Photomatix Pro vs Aurora HDR

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There are many HDR software options on the market, but Photomatix Pro 6 and Aurora HDR 2018 are two of the most popular. I own (and use) both; and while they ultimately have similar jobs they each have their areas of strength. I’ll dive in to a few of the differences below and show how they affect my workflow.

For this review I’m working with the following image set, captured handheld with my Canon 6D and 16-35mm f/4 L lens.

Bracketed shots of the Roanoke River Lighthouse in Edenton, NC
Roanoke River Lighthouse | Edenton | North Carolina

RAW Support

If you want to get the best possible color and depth to your HDR photograph you’ll want to import the RAW files from your camera. Luckily both Photomatix Pro 6 and Aurora HDR 2018 offer RAW file support.

Winner: TIE

Lightroom Compatibility

If you don’t use Lightroom you can skip this section.

Most photogs I know depend on Lightroom for image management and RAW conversion. When working with HDR I highly recommend working with RAW (unedited) files. Aurora HDR 2018 makes it incredibly simple! Their Lightroom plugin allows for export of edited TIFFs from Lightroom OR to export the RAW files directly to the HDR software. 

Photomatix Pro 6 also has a Lightroom plugin, BUT it only allows for exporting TIFFs. If you want to use your RAW files (and I think you should) you’ll have to find the original RAW files on your hard drive and open them in Photomatix Pro 6, bypassing Lightroom. Once you’ve processed your HDR you’ll have to import the new HDR photograph into your Lightroom library.

Winner: Aurora HDR 2018

Interface

While both apps are thoughtfully designed and laid out, the layout and overall look and feel are completely different.

Aurora HDR 2018 Interface Screenshot
Aurora HDR 2018 Interface

Aurora HDR 2018’s layout (shown above) is sleek and modern. All available tools are easy to find and available on a single screen.

Photomatix Pro Interface | Photomatix vs Aurora HDR
Photomatix Pro 6 Interface

Photomatix Pro 6’s interface feels a bit dated. The main editing screen (shown above) is primarily for tone-mapping. Further stylistic edits (contrast, sharpen, crop, and straighten) require that you finalize these settings before moving on to the next step.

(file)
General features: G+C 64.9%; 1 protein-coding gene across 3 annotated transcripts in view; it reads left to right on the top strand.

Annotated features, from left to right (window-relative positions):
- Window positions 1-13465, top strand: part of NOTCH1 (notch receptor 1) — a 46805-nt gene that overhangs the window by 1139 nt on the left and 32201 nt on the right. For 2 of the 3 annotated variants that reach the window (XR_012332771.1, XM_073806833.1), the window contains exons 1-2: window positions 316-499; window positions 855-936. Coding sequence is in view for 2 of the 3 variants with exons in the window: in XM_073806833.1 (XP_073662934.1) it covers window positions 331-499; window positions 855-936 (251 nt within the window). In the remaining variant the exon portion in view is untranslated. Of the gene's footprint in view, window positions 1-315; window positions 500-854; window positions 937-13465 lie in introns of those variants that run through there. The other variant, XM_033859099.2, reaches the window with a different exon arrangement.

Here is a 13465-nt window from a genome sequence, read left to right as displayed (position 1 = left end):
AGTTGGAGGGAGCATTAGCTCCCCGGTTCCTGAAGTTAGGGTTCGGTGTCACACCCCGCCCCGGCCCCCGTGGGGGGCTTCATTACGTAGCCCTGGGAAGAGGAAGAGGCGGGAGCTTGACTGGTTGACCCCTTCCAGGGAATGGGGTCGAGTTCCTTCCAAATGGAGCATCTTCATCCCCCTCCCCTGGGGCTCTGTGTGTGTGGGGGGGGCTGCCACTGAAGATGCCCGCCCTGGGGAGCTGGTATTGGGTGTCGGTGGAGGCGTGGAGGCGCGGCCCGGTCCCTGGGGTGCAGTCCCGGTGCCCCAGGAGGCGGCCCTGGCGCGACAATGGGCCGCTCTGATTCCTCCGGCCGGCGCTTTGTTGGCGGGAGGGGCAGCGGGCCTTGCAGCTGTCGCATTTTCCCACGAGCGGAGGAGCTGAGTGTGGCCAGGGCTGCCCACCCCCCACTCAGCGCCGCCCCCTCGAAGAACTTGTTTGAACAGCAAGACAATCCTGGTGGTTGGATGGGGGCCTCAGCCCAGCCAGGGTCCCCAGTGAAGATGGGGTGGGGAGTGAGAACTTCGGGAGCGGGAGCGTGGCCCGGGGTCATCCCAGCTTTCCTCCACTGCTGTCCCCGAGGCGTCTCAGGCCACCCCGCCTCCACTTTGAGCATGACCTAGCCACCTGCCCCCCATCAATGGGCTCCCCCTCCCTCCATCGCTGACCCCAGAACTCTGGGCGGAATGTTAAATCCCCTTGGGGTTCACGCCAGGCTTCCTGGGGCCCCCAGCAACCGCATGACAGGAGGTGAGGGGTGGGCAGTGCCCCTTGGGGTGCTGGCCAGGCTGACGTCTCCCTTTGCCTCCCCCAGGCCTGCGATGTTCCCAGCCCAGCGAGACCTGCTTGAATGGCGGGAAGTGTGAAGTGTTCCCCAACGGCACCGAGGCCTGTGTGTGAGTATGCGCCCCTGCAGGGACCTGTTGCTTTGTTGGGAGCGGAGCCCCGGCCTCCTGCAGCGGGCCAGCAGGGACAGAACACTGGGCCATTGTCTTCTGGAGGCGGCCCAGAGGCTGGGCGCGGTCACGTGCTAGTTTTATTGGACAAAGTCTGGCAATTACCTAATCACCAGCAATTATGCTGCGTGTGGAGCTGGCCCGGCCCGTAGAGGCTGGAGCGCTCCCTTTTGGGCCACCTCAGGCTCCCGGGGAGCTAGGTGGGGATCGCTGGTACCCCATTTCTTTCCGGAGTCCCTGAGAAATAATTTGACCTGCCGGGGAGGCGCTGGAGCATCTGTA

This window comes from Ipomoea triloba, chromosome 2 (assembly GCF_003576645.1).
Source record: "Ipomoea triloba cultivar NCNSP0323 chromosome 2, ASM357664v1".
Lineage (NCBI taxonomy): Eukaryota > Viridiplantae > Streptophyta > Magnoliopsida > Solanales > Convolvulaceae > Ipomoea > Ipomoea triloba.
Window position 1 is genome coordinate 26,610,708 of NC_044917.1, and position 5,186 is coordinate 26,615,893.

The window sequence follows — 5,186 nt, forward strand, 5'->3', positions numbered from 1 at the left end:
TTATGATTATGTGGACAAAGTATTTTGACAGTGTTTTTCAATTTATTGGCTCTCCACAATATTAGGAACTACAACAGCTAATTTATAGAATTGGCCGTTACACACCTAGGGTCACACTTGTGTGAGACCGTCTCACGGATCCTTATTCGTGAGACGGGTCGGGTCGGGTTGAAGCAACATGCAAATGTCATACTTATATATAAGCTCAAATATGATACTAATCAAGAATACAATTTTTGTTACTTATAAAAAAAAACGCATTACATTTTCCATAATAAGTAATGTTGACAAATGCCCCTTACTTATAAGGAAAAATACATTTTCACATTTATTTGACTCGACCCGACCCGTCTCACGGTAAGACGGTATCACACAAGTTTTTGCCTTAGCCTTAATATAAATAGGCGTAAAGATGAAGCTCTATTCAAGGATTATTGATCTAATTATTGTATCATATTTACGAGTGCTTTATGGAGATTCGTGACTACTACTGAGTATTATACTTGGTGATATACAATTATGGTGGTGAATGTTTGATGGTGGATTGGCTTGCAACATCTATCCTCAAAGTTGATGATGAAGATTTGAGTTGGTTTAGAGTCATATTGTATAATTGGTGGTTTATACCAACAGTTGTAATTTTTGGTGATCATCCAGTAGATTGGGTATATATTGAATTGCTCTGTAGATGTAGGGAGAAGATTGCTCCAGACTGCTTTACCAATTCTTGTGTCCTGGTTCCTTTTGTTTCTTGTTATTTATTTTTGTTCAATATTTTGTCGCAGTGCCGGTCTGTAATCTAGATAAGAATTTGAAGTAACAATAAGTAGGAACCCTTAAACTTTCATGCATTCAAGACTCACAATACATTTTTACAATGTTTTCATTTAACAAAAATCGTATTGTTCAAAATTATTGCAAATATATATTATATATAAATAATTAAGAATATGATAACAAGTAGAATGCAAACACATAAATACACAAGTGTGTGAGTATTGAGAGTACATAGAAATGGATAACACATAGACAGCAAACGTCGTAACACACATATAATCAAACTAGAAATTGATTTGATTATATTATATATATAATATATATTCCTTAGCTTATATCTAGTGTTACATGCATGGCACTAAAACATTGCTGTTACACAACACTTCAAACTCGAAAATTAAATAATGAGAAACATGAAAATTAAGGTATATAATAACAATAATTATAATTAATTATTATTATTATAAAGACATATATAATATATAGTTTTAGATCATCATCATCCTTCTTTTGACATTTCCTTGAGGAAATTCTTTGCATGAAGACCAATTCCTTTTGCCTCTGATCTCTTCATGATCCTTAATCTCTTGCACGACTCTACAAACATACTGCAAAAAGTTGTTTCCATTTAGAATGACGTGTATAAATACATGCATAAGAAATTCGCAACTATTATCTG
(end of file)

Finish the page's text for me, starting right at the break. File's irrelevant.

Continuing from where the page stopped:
Winner: Aurora HDR 2018

Speed

Both Photomatix Pro 6 and Aurora HDR 2018 work roughly equally well on my mid-2015 Macbook Pro. I timed a few processes with my smartphone stopwatch but it was hard to get a precise comparison as each program works a bit differently on import with steps requiring user input throughout the process.

Once you are in the app and working on your photo, Aurora HDR 2018’s sliders are very responsive, meaning that as you move the slider the preview changes.

Photomatix Pro 6’s sliders are not responsive. You move the slider, release the mouse button, then the effect preview shows. It is quick (virtually instantaneous) but it doesn’t show the addition or reduction of an effect as you are moving the slider.

Winner: Aurora HDR 2018

Deghosting – Selective vs. Global

Photomatix Pro 6 and Aurora HDR 2018 both have deghosting tools that will minimize/remove artifacts from objects that were moving as you captured your series of images. Both apps offer the option of global deghosting which applies the effect to the entire image. Unfortunately, as you add more deghosting you increase the likelihood of unwanted artifacts such as halos and noise. 

Photomatix Pro 6 also offers a selective deghosting tool that works really well. You can select the areas of your photograph where there was movement and the deghosting will only be applied to those areas thus preserving the quality of the rest of the image.

In the example below I used the selective deghosting in Photomatix Pro 6 and the ‘medium’ setting in Aurora HDR 2018 to remove ghosts from the flag and water. Please note that they were not my focus point and are slightly blurred due to depth of field.

Photomatix Pro 6 vs Aurora HDR 2018 Deghosting
Photomatix Pro 6 on the left, Aurora HDR 2018 on the right

Surprisingly, the global deghosting of Aurora HDR 2018 did a superior job in removing ghosts. In the photo on the right (Aurora HDR 2018) the flag is more crisp and there is more detail in the water. In the photo on the left the flag is a bit soft and the water looks muddy.

Winner: Aurora HDR 2018

Image Quality

This is where things get subjective…for the sake of simplicity I’m comparing the HDRs from each app with the default settings.

First we’ll compare the overall look and feel of each version:

Default Settings from Aurora HDR 2018
Default HDR from Aurora HDR 2018

The photo above was processed with the default settings in Aurora HDR 2018. Overall the result is quite natural, though the grass in the foreground is a touch oversaturated.

Default HDR from Photomatix Pro 6 | Photomatix Pro vs Aurora HDR
Default HDR from Photomatix Pro 6

The version processed in Photomatix Pro 6 (above) has more of the typical HDR look. There is a slight halo around the lighthouse and the grass went past oversaturated into neon territory.

Depending on an individual photographer’s style, both options provide a good starting point for creative enhancements, but my personal preference goes to the Aurora HDR 2018 version.

Next we’ll compare the details:

Photomatix Pro 6 vs Aurora HDR 2018 Details Comparison